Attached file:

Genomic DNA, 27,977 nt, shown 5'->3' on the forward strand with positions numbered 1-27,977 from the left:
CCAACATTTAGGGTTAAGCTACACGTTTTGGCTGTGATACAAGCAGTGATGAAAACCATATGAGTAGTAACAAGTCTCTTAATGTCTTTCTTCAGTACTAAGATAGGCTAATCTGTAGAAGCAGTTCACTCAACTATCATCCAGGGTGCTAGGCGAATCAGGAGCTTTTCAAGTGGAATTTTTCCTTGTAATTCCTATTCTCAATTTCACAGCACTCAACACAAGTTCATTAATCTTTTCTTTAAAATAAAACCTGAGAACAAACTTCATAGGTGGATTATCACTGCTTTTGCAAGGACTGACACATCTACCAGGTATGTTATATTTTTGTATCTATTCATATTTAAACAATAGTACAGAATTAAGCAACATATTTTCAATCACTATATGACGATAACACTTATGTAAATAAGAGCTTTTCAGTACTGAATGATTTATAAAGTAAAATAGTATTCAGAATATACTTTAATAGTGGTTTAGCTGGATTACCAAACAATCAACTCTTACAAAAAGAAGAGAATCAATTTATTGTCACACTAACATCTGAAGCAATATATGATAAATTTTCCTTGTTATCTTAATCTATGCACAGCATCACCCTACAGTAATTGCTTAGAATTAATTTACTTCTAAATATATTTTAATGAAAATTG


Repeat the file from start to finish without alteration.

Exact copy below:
Genomic DNA, 27,977 nt, shown 5'->3' on the forward strand with positions numbered 1-27,977 from the left:
CCAACATTTAGGGTTAAGCTACACGTTTTGGCTGTGATACAAGCAGTGATGAAAACCATATGAGTAGTAACAAGTCTCTTAATGTCTTTCTTCAGTACTAAGATAGGCTAATCTGTAGAAGCAGTTCACTCAACTATCATCCAGGGTGCTAGGCGAATCAGGAGCTTTTCAAGTGGAATTTTTCCTTGTAATTCCTATTCTCAATTTCACAGCACTCAACACAAGTTCATTAATCTTTTCTTTAAAATAAAACCTGAGAACAAACTTCATAGGTGGATTATCACTGCTTTTGCAAGGACTGACACATCTACCAGGTATGTTATATTTTTGTATCTATTCATATTTAAACAATAGTACAGAATTAAGCAACATATTTTCAATCACTATATGACGATAACACTTATGTAAATAAGAGCTTTTCAGTACTGAATGATTTATAAAGTAAAATAGTATTCAGAATATACTTTAATAGTGGTTTAGCTGGATTACCAAACAATCAACTCTTACAAAAAGAAGAGAATCAATTTATTGTCACACTAACATCTGAAGCAATATATGATAAATTTTCCTTGTTATCTTAATCTATGCACAGCATCACCCTACAGTAATTGCTTAGAATTAATTTACTTCTAAATATATTTTAATGAAAATTG